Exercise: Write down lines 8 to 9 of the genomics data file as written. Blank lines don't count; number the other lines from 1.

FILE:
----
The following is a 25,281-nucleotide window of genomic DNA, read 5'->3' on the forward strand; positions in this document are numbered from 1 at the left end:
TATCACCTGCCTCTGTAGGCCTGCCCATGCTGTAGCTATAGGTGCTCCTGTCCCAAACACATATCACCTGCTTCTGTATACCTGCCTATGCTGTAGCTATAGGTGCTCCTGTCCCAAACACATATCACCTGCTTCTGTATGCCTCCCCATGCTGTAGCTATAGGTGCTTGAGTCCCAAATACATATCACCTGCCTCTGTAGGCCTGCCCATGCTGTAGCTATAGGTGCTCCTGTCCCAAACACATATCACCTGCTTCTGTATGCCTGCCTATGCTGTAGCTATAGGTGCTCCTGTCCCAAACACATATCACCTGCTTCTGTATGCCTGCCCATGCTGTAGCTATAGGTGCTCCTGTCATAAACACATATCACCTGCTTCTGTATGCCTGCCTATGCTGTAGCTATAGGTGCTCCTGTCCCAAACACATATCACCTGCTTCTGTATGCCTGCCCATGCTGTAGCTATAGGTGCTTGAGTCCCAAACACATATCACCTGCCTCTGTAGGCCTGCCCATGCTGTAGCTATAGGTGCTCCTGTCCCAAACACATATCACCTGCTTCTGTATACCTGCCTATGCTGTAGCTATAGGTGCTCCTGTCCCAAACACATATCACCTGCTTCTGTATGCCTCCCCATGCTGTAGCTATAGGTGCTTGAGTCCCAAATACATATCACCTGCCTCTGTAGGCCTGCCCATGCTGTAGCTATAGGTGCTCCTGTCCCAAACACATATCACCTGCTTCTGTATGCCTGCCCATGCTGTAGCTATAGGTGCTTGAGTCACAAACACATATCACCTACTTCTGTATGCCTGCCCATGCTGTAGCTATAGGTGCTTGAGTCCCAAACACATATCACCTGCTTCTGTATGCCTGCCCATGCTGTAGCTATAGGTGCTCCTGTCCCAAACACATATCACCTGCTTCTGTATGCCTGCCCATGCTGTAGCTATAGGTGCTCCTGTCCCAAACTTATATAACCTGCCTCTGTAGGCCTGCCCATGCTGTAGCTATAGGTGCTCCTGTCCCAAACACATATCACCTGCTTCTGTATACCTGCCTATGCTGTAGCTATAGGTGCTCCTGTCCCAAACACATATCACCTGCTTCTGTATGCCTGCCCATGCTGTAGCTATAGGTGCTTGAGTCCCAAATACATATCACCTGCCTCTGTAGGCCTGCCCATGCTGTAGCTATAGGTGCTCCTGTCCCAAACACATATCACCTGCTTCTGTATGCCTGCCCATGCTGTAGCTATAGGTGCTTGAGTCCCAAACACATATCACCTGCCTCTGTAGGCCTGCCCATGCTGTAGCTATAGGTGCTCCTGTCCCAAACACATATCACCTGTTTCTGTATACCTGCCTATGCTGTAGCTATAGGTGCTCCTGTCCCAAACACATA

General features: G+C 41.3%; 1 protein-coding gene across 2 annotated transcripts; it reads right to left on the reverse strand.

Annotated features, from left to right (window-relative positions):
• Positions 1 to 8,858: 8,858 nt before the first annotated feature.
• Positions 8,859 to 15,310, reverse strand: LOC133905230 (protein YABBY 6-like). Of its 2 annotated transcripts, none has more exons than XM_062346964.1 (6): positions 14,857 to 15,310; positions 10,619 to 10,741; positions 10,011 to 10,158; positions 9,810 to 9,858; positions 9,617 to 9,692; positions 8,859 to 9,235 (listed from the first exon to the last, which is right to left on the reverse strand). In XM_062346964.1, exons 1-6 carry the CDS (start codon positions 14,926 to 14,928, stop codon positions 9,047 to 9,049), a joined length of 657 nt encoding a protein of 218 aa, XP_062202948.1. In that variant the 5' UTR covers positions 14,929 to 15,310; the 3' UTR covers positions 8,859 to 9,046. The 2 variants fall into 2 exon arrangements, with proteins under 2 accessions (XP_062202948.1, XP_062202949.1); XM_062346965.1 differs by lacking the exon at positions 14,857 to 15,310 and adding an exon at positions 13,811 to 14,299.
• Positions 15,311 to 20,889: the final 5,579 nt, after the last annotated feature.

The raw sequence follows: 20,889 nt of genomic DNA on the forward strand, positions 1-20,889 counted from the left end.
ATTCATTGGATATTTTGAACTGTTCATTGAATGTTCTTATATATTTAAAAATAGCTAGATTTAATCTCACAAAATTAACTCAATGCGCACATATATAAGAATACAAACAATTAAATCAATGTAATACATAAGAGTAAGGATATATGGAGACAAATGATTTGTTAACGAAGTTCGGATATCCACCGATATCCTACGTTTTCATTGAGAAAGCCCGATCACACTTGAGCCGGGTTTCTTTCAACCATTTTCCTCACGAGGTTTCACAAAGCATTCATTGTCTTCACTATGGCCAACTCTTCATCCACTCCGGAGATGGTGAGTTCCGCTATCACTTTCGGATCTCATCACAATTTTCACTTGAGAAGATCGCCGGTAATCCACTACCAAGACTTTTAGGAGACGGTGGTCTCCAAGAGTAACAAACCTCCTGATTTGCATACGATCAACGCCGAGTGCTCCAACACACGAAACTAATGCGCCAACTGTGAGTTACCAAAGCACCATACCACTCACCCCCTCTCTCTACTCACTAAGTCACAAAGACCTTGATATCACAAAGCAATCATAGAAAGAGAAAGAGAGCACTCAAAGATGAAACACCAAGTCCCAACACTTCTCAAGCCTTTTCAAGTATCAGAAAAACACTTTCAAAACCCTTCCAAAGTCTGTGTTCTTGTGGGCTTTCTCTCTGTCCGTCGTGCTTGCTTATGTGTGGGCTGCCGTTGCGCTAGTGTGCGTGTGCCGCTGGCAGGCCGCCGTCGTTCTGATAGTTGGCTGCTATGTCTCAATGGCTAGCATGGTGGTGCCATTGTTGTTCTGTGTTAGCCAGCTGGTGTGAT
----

The raw sequence follows: 20,889 nt of genomic DNA on the forward strand, positions 1-20,889 counted from the left end.
ATTCATTGGATATTTTGAACTGTTCATTGAATGTTCTTATATATTTAAAAATAGCTAGATTTAATCTCACAAAATTAACTCAATGCGCACATATATAAGAATACAAACAATTAAATCAATGTAATACATAAGAGTAAGGATATATGGAGACAAATGATTTGTTAACGAAGTTCGGATATCCACCGATATCCTACGTTTTCATTGAGAAAGCCCGATCACACTTGAGCCGGGTTTCTTTCAACCATTTTCCTCACGAGGTTTCACAAAGCATTCATTGTCTTCACTATGGCCAACTCTTCATCCACTCCGGAGATGGTGAGTTCCGCTATCACTTTCGGATCTCATCACAATTTTCACTTGAGAAGATCGCCGGTAATCCACTACCAAGACTTTTAGGAGACGGTGGTCTCCAAGAGTAACAAACCTCCTGATTTGCATACGATCAACGCCGAGTGCTCCAACACACGAAACTAATGCGCCAACTGTGAGTTACCAAAGCACCATACCACTCACCCCCTCTCTCTACTCACTAAGTCACAAAGACCTTGATATCACAAAGCAATCATAGAAAGAGAAAGAGAGCACTCAAAGATGAAACACCAAGTCCCAACACTTCTCAAGCCTTTTCAAGTATCAGAAAAACACTTTCAAAACCCTTCCAAAGTCTGTGTTCTTGTGGGCTTTCTCTCTGTCCGTCGTGCTTGCTTATGTGTGGGCTGCCGTTGCGCTAGTGTGCGTGTGCCGCTGGCAGGCCGCCGTCGTTCTGATAGTTGGCTGCTATGTCTCAATGGCTAGCATGGTGGTGCCATTGTTGTTCTGTGTTAGCCAGCTGGTGTGAT